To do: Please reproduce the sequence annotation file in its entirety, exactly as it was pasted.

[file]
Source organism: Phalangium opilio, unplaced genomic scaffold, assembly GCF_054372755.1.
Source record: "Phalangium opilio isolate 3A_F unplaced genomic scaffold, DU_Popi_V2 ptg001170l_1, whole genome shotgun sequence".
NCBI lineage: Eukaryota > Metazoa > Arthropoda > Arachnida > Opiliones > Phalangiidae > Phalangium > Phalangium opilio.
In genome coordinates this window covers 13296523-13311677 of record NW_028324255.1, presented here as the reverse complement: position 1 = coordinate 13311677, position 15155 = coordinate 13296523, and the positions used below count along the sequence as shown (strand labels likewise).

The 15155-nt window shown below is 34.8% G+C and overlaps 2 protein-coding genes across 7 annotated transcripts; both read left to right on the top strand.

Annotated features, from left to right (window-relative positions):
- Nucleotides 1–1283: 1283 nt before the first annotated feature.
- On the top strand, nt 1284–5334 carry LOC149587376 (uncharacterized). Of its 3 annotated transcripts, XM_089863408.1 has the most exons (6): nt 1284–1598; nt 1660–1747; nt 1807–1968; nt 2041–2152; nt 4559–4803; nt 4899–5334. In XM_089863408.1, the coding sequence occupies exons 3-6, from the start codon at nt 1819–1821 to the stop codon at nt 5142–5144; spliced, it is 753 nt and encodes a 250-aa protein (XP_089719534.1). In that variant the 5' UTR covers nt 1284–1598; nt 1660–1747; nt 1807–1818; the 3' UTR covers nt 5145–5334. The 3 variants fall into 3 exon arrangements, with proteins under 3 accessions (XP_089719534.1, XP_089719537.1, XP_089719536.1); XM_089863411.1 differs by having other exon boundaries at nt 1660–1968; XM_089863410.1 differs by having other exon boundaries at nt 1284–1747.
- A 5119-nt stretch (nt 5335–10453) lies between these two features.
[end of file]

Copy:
Source organism: Phalangium opilio, unplaced genomic scaffold, assembly GCF_054372755.1.
Source record: "Phalangium opilio isolate 3A_F unplaced genomic scaffold, DU_Popi_V2 ptg001170l_1, whole genome shotgun sequence".
NCBI lineage: Eukaryota > Metazoa > Arthropoda > Arachnida > Opiliones > Phalangiidae > Phalangium > Phalangium opilio.
In genome coordinates this window covers 13296523-13311677 of record NW_028324255.1, presented here as the reverse complement: position 1 = coordinate 13311677, position 15155 = coordinate 13296523, and the positions used below count along the sequence as shown (strand labels likewise).

The 15155-nt window shown below is 34.8% G+C and overlaps 2 protein-coding genes across 7 annotated transcripts; both read left to right on the top strand.

Annotated features, from left to right (window-relative positions):
- Nucleotides 1–1283: 1283 nt before the first annotated feature.
- On the top strand, nt 1284–5334 carry LOC149587376 (uncharacterized). Of its 3 annotated transcripts, XM_089863408.1 has the most exons (6): nt 1284–1598; nt 1660–1747; nt 1807–1968; nt 2041–2152; nt 4559–4803; nt 4899–5334. In XM_089863408.1, the coding sequence occupies exons 3-6, from the start codon at nt 1819–1821 to the stop codon at nt 5142–5144; spliced, it is 753 nt and encodes a 250-aa protein (XP_089719534.1). In that variant the 5' UTR covers nt 1284–1598; nt 1660–1747; nt 1807–1818; the 3' UTR covers nt 5145–5334. The 3 variants fall into 3 exon arrangements, with proteins under 3 accessions (XP_089719534.1, XP_089719537.1, XP_089719536.1); XM_089863411.1 differs by having other exon boundaries at nt 1660–1968; XM_089863410.1 differs by having other exon boundaries at nt 1284–1747.
- A 5119-nt stretch (nt 5335–10453) lies between these two features.